March 19, 2013

Ancient Sundial Discovered in Egypt

During the 2013 season of the Valley of the Kings Project, one of the oldest portable sundials (over 3500 years old) was discovered in a sarcophagus containing the mummy of a woman named Nehemes Babu.

The small sundial is made of limestone, engraved with a semicircle marked out by twelve divisions painted with black lines. There is a hole in the center that is presumed to have served as the fixing point for a wooden or metal pin, whose shadow would have marked out the hours. Archaeologists on the project surmise that the sundial served to measure the working hours during the day since it was found near the huts of those suspected to have constructed the tomb in the 13th century BCE.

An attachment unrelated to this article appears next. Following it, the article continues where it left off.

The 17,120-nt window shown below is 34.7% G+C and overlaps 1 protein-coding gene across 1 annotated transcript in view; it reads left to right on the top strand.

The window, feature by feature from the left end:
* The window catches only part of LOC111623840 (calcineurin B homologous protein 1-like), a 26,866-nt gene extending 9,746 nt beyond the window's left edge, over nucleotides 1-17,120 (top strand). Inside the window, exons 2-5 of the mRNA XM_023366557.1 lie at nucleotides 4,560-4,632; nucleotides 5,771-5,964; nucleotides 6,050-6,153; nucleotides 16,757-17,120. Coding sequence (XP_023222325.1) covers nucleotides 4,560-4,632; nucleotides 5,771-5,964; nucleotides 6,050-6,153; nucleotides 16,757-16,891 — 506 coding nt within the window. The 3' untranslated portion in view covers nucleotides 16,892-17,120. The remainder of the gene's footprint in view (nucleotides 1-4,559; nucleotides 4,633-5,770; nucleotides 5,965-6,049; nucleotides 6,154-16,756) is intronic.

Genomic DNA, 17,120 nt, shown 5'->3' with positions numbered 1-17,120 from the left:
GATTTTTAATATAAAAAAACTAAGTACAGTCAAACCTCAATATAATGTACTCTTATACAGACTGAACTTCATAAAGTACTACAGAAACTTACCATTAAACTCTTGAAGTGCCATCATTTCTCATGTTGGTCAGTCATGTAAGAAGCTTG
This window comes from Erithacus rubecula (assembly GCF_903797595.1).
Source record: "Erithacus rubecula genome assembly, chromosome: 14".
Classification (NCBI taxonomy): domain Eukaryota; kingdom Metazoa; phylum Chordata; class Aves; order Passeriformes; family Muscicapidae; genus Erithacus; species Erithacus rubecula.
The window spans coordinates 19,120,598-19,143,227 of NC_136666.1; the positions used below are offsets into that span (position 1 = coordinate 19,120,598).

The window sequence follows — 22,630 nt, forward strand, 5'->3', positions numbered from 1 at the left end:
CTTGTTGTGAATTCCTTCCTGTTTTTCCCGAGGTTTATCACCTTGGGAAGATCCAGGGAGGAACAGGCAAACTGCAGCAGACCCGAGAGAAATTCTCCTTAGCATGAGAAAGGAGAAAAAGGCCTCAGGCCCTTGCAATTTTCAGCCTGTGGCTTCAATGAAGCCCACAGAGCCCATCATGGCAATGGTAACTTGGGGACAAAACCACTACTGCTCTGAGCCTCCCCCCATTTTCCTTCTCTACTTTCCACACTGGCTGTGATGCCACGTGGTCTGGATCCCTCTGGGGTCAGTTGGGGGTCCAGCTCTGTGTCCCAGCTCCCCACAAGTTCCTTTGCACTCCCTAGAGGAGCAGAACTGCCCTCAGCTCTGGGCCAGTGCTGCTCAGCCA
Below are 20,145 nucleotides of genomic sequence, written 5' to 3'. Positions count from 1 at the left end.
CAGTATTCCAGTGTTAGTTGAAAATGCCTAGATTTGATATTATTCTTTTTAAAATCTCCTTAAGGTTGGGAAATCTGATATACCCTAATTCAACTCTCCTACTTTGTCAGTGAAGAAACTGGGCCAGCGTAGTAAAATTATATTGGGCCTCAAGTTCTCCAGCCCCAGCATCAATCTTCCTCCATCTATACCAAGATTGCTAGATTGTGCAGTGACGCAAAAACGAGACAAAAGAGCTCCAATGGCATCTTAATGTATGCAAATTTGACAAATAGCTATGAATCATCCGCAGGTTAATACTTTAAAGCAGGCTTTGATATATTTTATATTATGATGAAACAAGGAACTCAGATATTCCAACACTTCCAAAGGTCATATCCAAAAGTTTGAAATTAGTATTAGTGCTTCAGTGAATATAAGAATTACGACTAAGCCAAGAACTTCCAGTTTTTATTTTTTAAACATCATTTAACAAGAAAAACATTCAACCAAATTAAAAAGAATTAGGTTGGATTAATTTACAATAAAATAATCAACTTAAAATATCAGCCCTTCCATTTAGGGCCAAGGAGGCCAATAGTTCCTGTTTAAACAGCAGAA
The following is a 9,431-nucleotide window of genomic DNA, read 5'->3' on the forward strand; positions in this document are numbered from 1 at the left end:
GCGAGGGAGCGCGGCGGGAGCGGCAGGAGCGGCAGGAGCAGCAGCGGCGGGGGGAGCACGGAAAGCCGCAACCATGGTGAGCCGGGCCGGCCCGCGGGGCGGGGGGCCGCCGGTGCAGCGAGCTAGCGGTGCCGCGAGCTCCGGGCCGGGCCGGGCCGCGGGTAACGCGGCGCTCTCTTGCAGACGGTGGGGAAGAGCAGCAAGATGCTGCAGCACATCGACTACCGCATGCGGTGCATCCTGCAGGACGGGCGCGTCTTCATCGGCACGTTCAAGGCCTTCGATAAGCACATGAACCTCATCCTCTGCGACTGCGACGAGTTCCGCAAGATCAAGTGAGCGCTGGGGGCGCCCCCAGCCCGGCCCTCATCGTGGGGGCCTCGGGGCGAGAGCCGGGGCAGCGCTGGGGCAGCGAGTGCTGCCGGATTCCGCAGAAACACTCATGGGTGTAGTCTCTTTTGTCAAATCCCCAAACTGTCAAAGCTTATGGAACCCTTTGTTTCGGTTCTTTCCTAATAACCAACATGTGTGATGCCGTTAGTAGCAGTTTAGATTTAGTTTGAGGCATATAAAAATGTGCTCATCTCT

However, the positioning of the Sun was also considered a key aspect in the guiding those whom had passed to the afterlife, as recorded on the walls of the royal tombs. Could the newly discovered sundial been a visual map to the afterlife left to guide Nehemes Babu or was it simply a time piece meant to keep the tomb builders on schedule?    

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